I finally got around to this part of the game after a logged 4 days solid worth of gameplay, and now feel as though I can comment fully upon the topic material.
After speaking with Father (Shaun) I can give my thoughts on certain key parts of the conversation. First, yeah... he was a bit of a dick with that rotten trick of making you think the kid was him. However, I do add some points because of his raw honesty with being upfront to you about him, his life, the things he's done... You gotta admire him for not trying to hide some of that evil s***.
Now, the part where he calls your spouse "collateral damage," a lot of you guys seem to be taking that out of context. I don't think he's actually calling your spouse that, so much as spitefully paraphrasing the reports he read, regarding how his prior superior had worded the brutal murder. In fact, he later went on to honestly admit that letting you murder Kellogg was some very satisfying revenge. Some of you guys say this makes him a sociopath, but I tend to view it as him being more vindictive for the alternate life he could have lived had Kellogg not kidnapped him and murdered one of his parents.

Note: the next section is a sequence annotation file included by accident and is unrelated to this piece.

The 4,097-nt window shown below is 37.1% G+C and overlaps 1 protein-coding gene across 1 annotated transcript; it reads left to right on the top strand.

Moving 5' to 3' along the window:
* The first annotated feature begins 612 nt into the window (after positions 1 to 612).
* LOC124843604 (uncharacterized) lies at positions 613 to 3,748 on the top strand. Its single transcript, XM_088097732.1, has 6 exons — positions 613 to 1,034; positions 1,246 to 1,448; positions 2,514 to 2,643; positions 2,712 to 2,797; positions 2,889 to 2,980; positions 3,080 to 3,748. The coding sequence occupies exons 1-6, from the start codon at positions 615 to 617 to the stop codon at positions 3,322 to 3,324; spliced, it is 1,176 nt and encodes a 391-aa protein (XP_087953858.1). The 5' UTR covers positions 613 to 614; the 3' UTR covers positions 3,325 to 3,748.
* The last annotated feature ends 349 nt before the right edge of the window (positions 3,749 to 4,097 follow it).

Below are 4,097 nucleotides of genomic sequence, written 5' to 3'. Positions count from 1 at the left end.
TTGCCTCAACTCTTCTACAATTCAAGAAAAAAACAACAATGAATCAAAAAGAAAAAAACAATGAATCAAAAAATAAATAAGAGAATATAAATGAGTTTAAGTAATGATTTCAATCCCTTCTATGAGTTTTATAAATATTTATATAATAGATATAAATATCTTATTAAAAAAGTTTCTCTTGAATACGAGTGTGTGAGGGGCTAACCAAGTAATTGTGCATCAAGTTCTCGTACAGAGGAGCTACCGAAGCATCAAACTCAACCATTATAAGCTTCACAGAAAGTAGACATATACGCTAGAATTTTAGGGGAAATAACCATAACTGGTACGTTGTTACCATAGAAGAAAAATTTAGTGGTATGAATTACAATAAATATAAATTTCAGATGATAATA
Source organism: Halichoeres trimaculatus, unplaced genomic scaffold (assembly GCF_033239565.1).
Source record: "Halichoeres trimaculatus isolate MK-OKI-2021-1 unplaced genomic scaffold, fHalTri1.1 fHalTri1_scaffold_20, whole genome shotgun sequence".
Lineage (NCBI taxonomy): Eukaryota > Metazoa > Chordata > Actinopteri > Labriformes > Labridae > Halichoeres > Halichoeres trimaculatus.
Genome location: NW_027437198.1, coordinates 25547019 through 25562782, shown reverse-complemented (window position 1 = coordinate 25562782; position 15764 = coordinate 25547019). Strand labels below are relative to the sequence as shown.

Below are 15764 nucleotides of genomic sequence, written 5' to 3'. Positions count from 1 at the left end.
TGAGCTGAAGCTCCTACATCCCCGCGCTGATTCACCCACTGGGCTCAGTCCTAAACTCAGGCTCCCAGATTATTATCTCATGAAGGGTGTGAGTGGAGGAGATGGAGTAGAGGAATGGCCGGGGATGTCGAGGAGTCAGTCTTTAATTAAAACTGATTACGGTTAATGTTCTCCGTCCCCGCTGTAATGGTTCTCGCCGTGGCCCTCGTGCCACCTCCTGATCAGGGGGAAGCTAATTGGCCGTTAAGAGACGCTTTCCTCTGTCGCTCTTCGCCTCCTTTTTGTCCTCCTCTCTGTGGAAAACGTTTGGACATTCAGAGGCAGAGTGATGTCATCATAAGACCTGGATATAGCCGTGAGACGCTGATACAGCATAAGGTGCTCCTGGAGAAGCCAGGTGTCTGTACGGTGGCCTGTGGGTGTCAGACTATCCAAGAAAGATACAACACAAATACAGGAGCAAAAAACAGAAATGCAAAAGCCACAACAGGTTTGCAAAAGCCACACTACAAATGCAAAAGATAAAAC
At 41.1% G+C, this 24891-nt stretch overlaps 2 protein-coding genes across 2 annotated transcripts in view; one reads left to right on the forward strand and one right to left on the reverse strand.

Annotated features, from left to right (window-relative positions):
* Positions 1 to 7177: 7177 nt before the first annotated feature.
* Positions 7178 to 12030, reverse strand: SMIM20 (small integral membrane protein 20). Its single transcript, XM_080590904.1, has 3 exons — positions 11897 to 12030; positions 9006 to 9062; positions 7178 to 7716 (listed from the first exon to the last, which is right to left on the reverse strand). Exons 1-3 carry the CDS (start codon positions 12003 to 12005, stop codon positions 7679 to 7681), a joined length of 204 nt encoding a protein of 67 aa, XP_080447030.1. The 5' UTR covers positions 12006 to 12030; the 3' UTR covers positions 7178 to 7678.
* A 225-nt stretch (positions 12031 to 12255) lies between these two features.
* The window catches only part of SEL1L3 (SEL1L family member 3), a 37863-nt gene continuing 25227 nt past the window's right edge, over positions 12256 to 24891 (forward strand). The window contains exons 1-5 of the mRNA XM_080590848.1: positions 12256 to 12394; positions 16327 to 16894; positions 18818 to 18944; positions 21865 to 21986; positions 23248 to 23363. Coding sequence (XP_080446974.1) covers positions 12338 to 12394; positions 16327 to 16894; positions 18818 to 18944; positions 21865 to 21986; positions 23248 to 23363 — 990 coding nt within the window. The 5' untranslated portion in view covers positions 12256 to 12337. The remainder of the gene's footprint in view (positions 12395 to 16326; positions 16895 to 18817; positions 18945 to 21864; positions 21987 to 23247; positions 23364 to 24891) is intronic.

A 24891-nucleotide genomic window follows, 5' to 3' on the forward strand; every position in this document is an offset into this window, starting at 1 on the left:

Afterwards, should you say you pity Kellogg, he expresses surprise, because here is a parent who went through hell to find him, and forgiveness for the man directly responsible for everything is... very out of character, given all the things you've done up until this point. I view that as justifiable surprise all things considered.
For me, it seems like Shaun now finds himself with a bit of a moral conflict. On one hand he has his entire Institute oriented life which has trained him to think only in terms of logic, rules, and cold scientific thought. Then on the other hand he suddenly finds himself with a loving parent he has never known and struggles to comprehend. In short, he's torn between being cold and emotionless The Administrator, or discovering his past buried emotions to a parental figure who refuses to reject him.
This seems best represented in your last interaction with him right before he dies. Indeed, I admit that this makes him a very tragic figure...